What Is A Matrimonial Home?
The matrimonial home is unique. Different rules apply to the matrimonial home than to the rest of your assets.The matrimonial home is the home in which legally married spouses reside on date of separation. It is governed by special rules in every respect regardless of who holds legal title to the matrimonial home.
Both spouses have the right of possession to the matrimonial home on separation. One spouse cannot require the other spouse to leave the matrimonial home in the absence of a written domestic contract providing for exclusive possession or by way of a court order granted to provide for exclusive possession.
The way the matrimonial home is dealt with in the equalization of net family property is also subject to unique rules.
I Want To Stay In My House. Can I Buy My Spouse's Share Of The House?
A home is sometimes a couple’s largest asset. Often people own their home jointly. If you and your spouse settle the matter outside of court, you can agree that one person will purchase the other’s share of the home.
If your matter goes to court, the court will not normally order one spouse to sell his or her share of the home to the other. If the parties cannot agree, the court may order that the home be sold and the proceeds be divided.
Do I Have To Leave My House?
Both parties are entitled to stay in the home unless one spouse obtains an order for exclusive possession of the home or the parties agree that one party will remain in possession exclusive of the other party. This is true even if one spouse owns the home and the other has no ownership interest in the home.
How Do I Sell The House And Move On?
If you own your home jointly, you and your spouse must agree to either list and sell the home or transfer it to the spouse who wishes to purchase the other’s share. If your spouse will not agree to sell you his or her interest in the home, you may have to get a court order to list the home for sale.
Do I Get Half of My Spouse’s Property in Divorce?
There is no simple answer to whether or not you get half of your spouse's property in divorce. The cute portrayal of a house being physically sawed into two pieces is not always the way it works. Also, a quick uninformed calculation may end up costing you many times more than a careful and skilled legal review.
The division of property between married spouses on separation is called “equalization of net family property”. The payment from one spouse to the other is called an “equalization payment”. The relevant date for the purpose of calculating the equalization payment is the date of separation. The equalization calculation can be done when one applies for a Divorce Order but it is not necessary to wait to be divorced to resolve your property rights once separated.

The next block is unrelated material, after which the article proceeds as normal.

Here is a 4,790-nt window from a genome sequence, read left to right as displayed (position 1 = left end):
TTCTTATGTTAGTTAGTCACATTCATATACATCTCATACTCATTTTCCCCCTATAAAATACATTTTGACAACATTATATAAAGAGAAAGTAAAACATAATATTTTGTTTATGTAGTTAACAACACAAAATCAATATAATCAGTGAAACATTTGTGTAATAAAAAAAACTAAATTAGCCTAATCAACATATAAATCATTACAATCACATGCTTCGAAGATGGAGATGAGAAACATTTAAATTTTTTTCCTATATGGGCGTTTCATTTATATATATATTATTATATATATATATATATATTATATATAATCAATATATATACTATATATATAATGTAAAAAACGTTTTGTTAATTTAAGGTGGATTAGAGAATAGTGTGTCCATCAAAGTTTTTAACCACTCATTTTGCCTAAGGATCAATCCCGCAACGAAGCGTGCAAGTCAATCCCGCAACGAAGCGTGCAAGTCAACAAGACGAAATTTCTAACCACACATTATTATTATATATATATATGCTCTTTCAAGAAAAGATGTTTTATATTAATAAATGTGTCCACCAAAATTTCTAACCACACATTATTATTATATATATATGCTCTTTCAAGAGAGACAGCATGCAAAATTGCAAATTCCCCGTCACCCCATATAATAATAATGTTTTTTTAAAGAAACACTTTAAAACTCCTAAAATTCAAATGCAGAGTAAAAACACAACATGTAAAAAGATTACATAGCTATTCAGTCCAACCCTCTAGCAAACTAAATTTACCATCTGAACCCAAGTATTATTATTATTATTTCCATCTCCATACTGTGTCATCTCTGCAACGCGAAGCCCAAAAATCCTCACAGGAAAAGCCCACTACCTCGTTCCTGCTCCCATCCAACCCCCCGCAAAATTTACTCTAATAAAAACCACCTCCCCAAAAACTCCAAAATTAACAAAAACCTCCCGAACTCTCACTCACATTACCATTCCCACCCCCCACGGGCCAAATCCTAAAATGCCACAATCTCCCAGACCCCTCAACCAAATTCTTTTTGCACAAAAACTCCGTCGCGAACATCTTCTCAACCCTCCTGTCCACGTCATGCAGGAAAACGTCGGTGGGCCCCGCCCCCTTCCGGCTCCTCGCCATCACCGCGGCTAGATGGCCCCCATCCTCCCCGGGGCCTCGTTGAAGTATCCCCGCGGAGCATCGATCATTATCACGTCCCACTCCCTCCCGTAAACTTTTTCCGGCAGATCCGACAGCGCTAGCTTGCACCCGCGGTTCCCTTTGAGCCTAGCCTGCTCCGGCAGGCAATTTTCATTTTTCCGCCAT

Property that is owned by one spouse only is equalized based on its value as at the date of separation. Jointly owned property, that is, property owned by both spouses, is divided as at the date of settlement or determination by the Court.
After a legal review and calculation, the spouse who has the higher net family property is the one who pays the other spouse an equalization payment. The equalization payment is determined after the calculation of each party’s net family property as at the date of separation.
But what is property? Property is actually any asset which you own as at the date of separation including, but not limited to, real estate, business interests, pensions, household items and furniture; vehicles; jewellery, art, electronics, tools, sports and hobby equipment, bank accounts and investments.
To calculate a party’s Net Family Property, you start by determining a party’s total assets, from which the following is deducted to arrive at the value of the net family property for equalization purposes: assets owned as at the date of marriage (called deductions); gifts from third parties (but not from the other spouse) as at the date of separation; inheritances as at the date of separation (called exclusions); and debts and liabilities.
So what you are actually entitled to, is half of the difference between of the net family properties of both parties. For example, if your spouse has net family property of $200,000.00 and you have net family property of $100,000.00 then your spouse pays you $50,000.00 to equalize your properties, leaving each of you with $150,000.00.
This may sound simple but we have seen the misinterpretation of even one number in this calculation causing a loss to one of the spouses in the hundreds of thousands of dollars.
Bortolussi Family Law is located in Vaughan, Ontario and serves the Greater Toronto Area including Woodbridge, Concord, Maple, Kleinburg, Thornhill, Vaughan, Markham, Richmond Hill, Brampton, Bolton, Nobleton, Newmarket, Oxford, Orangeville, Aurora, North York, Etobicoke, Caledon, Whitchurch-Stouffville, King City, Schomberg, Mississauga, Oakville, Streetsville and Toronto.